Society and culture

British Government

Recent press stories reveal a deliberate coverup and lying by the UK government.[43]

United States

Under a 1988 amendment to the Federal Insecticide, Fungicide and Rodenticide Act (FIFRA), the U.S. Environmental Protection Agency (EPA) regulates organophosphate pesticides[44] Its focus was initially on registering pesticides for use on food crops. No pesticide can be sold in the United States before the EPA has reviewed the manufacture's application for registration and determined that the use of the product will not present an unreasonable risk to the public or the environment.[45] In 1996, with the passage of the Food Quality Protection Act, Congress required the EPA to reassess all existing pesticide tolerances with specific consideration for children.[46] This resulted in a 10-year review process of the health and environmental effects of all pesticides, beginning with the organophosphates. As part of that process, in 1999 the EPA announced a ban the use of organophosphate pesticide methyl parathion and significant restrictions on the use of another OP, azinphos methyl, in what they called "kid's food".[47] The review process was concluded in 2006 and eliminated or modified thousands of other uses of pesticides.[48] Other legislative action has been taken to protect children from the risks of organophosphates.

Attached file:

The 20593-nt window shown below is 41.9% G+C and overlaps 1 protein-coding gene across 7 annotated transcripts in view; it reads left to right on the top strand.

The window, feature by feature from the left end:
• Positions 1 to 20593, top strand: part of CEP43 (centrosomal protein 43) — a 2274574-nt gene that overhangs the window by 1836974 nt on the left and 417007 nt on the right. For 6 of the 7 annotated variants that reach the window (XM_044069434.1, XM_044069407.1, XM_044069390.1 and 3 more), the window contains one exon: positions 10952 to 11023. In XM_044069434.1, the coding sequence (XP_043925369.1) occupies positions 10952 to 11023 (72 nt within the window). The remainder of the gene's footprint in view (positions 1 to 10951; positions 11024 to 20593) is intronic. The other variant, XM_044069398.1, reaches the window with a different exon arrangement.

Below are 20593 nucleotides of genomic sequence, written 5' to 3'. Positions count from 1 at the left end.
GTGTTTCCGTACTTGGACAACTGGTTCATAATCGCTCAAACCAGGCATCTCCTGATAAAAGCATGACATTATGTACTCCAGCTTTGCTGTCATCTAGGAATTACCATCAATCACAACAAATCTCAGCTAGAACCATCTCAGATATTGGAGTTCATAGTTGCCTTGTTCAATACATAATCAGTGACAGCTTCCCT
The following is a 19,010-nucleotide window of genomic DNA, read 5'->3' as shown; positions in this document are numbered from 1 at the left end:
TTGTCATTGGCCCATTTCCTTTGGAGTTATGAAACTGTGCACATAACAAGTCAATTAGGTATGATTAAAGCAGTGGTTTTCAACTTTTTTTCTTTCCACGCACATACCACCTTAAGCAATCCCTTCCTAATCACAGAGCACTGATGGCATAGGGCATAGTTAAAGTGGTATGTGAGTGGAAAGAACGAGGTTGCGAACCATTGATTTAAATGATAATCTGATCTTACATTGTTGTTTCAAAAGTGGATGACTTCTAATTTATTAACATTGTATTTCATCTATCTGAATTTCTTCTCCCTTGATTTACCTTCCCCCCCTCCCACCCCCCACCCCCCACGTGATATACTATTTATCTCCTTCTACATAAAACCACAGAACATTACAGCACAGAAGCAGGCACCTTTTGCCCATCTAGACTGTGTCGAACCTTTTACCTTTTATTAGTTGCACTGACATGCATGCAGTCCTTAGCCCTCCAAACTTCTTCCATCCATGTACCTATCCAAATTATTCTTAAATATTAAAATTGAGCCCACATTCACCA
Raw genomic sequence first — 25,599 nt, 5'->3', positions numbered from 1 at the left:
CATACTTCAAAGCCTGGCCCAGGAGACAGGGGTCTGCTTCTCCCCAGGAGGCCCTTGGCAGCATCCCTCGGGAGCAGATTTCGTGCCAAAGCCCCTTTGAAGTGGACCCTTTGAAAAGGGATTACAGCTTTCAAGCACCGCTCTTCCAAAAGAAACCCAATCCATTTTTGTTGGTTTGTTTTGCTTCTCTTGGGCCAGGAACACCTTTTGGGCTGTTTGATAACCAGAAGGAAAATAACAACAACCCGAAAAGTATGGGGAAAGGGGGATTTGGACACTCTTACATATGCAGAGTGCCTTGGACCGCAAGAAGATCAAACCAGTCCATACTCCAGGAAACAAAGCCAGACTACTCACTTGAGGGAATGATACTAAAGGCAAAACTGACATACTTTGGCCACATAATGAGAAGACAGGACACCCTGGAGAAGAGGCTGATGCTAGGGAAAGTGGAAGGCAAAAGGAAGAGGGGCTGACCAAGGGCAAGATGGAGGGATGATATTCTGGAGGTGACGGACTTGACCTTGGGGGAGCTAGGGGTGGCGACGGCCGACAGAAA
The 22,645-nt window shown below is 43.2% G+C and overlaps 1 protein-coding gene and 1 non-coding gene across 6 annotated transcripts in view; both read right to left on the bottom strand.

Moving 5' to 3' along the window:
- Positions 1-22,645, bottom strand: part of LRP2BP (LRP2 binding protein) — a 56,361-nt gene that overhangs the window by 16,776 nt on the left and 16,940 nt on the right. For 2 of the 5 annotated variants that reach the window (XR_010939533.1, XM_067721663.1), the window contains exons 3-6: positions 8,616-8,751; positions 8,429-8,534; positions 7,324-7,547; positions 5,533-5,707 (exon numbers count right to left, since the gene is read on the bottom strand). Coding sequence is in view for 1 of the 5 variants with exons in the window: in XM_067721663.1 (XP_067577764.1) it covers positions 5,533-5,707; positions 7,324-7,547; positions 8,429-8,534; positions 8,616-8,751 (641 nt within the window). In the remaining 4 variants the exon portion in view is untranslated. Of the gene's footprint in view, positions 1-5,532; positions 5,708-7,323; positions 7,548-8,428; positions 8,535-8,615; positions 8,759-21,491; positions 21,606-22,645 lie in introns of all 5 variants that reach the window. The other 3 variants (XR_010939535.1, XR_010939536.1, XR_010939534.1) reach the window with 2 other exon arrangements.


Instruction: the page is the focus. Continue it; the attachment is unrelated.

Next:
Many non-governmental and research groups, as well as the EPA's Office of Inspector General, have published concerns that the review did not take into account possible neurotoxic effects on developing fetuses and children, an area of developing research. OIG report. A group of leading EPA scientists sent a letter to the chief administrator, Stephen Johnson, decrying the lack of developmental neurotoxicity data in the review process. EPA Letter EHP article New studies have shown toxicity to developing organisms during certain "critical periods" at doses much lower than those previously suspected to cause harm.[49]

Even the restrictions that did successfully pass have been controversial. For example, in 1999 the EPA restricted the use of chlorpyrifos in households (under the commercial name Dursban). However, the EPA did not limit its use in agriculture. Chlorpyrifos remains one of the most widely used pesticides.[50] This may soon change. On February 8, 2013 the EPA requested comment on a preliminary evaluation of the potential risks to children and other bystanders from volatilization of chlorpyrifos from treated crops[51]


Currently, more research is being done on animal fetuses to determine the effects of OP's during critical periods of development. Due to children's decreased size, faster rate of respiration, and continuing organ development, this area is important to research. Research to determine the variability on the PON1 enzyme in humans is also currently being researched.

The use of the organophosphates in aviation lubricating oils and hydraulic fluids and its impact on health and flight safety is currently being researched. Aerotoxic syndrome is a medical condition allegedly caused by exposure to contaminated bleed air.

Purdey (1998) suggested that organophosphates, in particular Phosmet, induced the transmissible spongiform encephalopathy epidemic of BSE.[52] A European Union food safety Scientific Steering Committee examined the evidence and did not find a link.[53]